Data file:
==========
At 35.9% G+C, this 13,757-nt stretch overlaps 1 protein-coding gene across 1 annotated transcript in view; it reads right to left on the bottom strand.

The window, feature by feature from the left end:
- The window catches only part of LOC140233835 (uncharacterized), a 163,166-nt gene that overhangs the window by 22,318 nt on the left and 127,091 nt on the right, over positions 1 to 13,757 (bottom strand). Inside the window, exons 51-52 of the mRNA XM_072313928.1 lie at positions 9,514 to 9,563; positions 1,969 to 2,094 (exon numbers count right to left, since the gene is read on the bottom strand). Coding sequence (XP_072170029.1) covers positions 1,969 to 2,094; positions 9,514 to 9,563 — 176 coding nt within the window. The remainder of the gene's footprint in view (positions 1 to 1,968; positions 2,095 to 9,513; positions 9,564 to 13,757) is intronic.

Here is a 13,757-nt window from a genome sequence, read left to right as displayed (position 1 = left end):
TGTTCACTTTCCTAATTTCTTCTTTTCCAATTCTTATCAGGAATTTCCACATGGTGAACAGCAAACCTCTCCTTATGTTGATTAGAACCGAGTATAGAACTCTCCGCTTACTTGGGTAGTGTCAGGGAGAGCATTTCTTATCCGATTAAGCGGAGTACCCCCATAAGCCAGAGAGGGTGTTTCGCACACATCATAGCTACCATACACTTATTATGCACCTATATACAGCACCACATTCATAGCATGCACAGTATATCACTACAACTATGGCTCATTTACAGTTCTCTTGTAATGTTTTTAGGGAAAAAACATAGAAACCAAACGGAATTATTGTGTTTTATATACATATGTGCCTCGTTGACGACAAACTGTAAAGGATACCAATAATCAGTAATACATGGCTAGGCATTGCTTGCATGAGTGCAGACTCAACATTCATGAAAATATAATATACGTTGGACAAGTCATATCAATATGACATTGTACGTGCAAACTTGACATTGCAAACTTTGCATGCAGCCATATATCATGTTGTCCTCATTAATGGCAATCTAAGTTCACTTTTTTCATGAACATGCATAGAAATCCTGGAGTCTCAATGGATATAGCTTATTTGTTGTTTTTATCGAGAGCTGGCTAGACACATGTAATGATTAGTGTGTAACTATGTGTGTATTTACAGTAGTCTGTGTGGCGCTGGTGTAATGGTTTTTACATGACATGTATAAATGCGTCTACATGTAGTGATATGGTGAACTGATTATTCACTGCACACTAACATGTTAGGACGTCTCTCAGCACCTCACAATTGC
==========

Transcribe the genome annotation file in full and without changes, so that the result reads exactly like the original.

At 35.9% G+C, this 13,757-nt stretch overlaps 1 protein-coding gene across 1 annotated transcript in view; it reads right to left on the bottom strand.

The window, feature by feature from the left end:
- The window catches only part of LOC140233835 (uncharacterized), a 163,166-nt gene that overhangs the window by 22,318 nt on the left and 127,091 nt on the right, over positions 1 to 13,757 (bottom strand). Inside the window, exons 51-52 of the mRNA XM_072313928.1 lie at positions 9,514 to 9,563; positions 1,969 to 2,094 (exon numbers count right to left, since the gene is read on the bottom strand). Coding sequence (XP_072170029.1) covers positions 1,969 to 2,094; positions 9,514 to 9,563 — 176 coding nt within the window. The remainder of the gene's footprint in view (positions 1 to 1,968; positions 2,095 to 9,513; positions 9,564 to 13,757) is intronic.

Here is a 13,757-nt window from a genome sequence, read left to right as displayed (position 1 = left end):
TGTTCACTTTCCTAATTTCTTCTTTTCCAATTCTTATCAGGAATTTCCACATGGTGAACAGCAAACCTCTCCTTATGTTGATTAGAACCGAGTATAGAACTCTCCGCTTACTTGGGTAGTGTCAGGGAGAGCATTTCTTATCCGATTAAGCGGAGTACCCCCATAAGCCAGAGAGGGTGTTTCGCACACATCATAGCTACCATACACTTATTATGCACCTATATACAGCACCACATTCATAGCATGCACAGTATATCACTACAACTATGGCTCATTTACAGTTCTCTTGTAATGTTTTTAGGGAAAAAACATAGAAACCAAACGGAATTATTGTGTTTTATATACATATGTGCCTCGTTGACGACAAACTGTAAAGGATACCAATAATCAGTAATACATGGCTAGGCATTGCTTGCATGAGTGCAGACTCAACATTCATGAAAATATAATATACGTTGGACAAGTCATATCAATATGACATTGTACGTGCAAACTTGACATTGCAAACTTTGCATGCAGCCATATATCATGTTGTCCTCATTAATGGCAATCTAAGTTCACTTTTTTCATGAACATGCATAGAAATCCTGGAGTCTCAATGGATATAGCTTATTTGTTGTTTTTATCGAGAGCTGGCTAGACACATGTAATGATTAGTGTGTAACTATGTGTGTATTTACAGTAGTCTGTGTGGCGCTGGTGTAATGGTTTTTACATGACATGTATAAATGCGTCTACATGTAGTGATATGGTGAACTGATTATTCACTGCACACTAACATGTTAGGACGTCTCTCAGCACCTCACAATTGC